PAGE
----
"Kagan is no doubt brilliant," said Republics Senator Jeff Sessions of Alabama. "But she's got no apparent track record. At least we know who Darrow is. Kagan looks like the geriatric version of a summer staffer, all elbows and ambition. But simply being here isn't enough. What does she believe about the law's role in our life?"

Efforts to humanize Kagan were at once apparent. The New York Times reported that she can be a scatterbrain, and has from time to time left her car running overnight as she walked away from it deep, apparently, in thought. The paper even went so far as to find it noteworthy that she smoked cigarettes as a teenager. A picture was published of her struggling to swing a baseball in a softball game at the University of Chicago.

"I thought I was reading the Onion," a satirical Internet publication, "as I read the Times piece," said Sandra Whaling, dean of the Thomas Cooley Law School, from which Darrow graduated. "She smoked? Oh, my, and she loves Jane Austen, too. I mean, really. Is a clinical profile of someone with social Asperger's syndrome?"

Darrow himself seemed intimidated. "She's pretty impressive," he said. "You almost never see someone like that in court. Folks like her get to spin the webs the rest of us try to untangle when those webs snare a client. But I got to hand it to her, wow, she's got a great looking resume."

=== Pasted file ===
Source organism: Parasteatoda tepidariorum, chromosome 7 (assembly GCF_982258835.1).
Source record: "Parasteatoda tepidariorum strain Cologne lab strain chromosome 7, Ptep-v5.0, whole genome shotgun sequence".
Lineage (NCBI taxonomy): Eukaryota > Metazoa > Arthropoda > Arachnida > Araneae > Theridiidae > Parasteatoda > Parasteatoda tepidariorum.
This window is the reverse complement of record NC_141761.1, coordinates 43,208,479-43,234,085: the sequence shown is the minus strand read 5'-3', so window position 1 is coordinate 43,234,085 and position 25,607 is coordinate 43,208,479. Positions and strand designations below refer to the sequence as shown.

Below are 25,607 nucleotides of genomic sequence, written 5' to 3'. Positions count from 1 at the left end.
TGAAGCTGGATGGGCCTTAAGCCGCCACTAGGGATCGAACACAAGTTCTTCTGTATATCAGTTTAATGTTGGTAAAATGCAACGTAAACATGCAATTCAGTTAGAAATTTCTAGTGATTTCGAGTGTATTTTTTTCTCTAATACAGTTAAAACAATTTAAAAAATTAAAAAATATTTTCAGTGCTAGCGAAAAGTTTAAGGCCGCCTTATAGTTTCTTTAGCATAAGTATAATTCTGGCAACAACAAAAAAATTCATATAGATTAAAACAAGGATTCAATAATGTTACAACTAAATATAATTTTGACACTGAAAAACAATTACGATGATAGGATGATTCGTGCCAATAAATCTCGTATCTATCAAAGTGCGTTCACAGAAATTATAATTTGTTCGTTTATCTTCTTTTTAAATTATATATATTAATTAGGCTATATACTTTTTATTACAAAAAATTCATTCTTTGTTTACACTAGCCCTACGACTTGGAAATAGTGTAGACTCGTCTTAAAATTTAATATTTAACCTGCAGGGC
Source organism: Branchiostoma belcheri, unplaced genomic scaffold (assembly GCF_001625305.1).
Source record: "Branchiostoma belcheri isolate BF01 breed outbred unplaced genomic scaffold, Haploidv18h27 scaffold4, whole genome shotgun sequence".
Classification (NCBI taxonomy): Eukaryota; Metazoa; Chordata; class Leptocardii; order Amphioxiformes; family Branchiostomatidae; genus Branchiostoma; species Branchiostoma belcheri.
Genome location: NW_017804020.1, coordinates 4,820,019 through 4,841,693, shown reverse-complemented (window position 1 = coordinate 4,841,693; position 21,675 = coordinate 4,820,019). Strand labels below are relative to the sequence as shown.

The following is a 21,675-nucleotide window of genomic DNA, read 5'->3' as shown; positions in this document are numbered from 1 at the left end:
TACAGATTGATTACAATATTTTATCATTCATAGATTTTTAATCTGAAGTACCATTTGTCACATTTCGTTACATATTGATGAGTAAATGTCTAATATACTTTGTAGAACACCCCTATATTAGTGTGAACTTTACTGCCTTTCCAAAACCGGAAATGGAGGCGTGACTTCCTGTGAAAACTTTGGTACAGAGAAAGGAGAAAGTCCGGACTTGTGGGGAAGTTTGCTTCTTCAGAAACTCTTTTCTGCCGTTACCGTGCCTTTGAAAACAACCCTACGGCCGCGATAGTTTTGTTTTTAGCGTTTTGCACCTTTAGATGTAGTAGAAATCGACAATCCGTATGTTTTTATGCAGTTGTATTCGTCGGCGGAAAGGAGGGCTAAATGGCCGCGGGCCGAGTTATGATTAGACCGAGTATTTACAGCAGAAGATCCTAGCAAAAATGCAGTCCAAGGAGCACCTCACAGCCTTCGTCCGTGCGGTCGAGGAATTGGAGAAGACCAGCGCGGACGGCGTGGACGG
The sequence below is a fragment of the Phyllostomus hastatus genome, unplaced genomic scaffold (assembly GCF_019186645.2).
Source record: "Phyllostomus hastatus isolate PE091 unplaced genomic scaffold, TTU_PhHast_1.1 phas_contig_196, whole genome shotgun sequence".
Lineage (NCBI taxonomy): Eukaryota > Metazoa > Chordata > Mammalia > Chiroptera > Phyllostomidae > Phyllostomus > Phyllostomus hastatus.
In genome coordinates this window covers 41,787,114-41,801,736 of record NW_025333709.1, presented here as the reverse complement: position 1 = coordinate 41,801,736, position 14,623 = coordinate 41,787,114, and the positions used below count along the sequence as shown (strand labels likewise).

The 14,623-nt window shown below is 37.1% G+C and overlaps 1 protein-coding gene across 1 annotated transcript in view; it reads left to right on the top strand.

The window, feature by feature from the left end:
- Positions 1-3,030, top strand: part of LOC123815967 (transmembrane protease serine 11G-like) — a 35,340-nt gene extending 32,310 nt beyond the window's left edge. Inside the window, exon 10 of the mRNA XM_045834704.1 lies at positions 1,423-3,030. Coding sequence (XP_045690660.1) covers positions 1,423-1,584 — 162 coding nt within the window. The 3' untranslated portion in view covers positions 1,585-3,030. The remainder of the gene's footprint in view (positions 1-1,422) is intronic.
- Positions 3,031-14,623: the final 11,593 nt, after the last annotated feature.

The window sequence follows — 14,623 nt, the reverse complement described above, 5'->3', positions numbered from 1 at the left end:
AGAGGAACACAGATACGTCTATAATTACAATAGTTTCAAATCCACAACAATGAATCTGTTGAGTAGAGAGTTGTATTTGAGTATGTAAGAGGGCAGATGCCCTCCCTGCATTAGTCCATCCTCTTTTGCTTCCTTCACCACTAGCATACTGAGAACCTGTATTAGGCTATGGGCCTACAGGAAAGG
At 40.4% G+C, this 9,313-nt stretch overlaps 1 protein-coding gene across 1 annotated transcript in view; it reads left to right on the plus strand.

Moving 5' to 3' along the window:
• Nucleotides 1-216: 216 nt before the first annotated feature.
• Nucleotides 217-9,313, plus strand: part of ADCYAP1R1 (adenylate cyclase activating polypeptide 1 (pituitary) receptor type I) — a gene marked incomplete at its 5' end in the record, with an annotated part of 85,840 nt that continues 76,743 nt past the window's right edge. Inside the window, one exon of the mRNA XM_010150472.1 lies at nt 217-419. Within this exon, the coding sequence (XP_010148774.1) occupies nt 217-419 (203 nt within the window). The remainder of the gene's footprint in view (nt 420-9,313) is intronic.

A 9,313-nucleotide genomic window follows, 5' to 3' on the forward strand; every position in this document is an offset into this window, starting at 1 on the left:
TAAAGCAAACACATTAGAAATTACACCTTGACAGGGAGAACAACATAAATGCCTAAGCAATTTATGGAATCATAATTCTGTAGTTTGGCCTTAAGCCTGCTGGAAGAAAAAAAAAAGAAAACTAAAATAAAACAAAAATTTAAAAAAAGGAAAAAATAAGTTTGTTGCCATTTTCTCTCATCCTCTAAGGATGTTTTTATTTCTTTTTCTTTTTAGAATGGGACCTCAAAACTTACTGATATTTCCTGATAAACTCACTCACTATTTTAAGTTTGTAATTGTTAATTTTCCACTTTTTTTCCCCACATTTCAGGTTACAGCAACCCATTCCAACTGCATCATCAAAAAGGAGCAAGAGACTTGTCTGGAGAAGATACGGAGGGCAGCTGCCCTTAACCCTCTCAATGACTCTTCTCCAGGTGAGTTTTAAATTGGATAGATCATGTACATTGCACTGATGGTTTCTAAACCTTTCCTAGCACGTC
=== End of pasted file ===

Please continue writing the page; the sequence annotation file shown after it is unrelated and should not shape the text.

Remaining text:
Kagan supporters hailed her nomination as a sign of diversity. "She would be the only nominee never to have served as a judge. She brings diversity to a court comprised wholly of former jurists," the Harvard Daily News editorialized. But this diversity claim appeared lost on Darrow supporters: "Diversity? Another Ivy League star who clerked on the Supreme Court, got lost for a year or two in a megafirm and then went on to academia? When I think of diversity on the court, I think of appointing a lawyer who has actually tried a case in a courtroom, someone who has actually represented a person in a conflict. Is anyone up there in that league?" asked Scott's Minefield, a prominent legal blog.

As the Senate Judiciary Committee prepares for nomination hearings, legal interest groups suddenly found themselves reading trial transcripts to get a sense of Gerry Darrow's demeanor and intellectual acumen. "He can talk the ears off an elephant," said one staffer. "It's refreshing to see the law in action."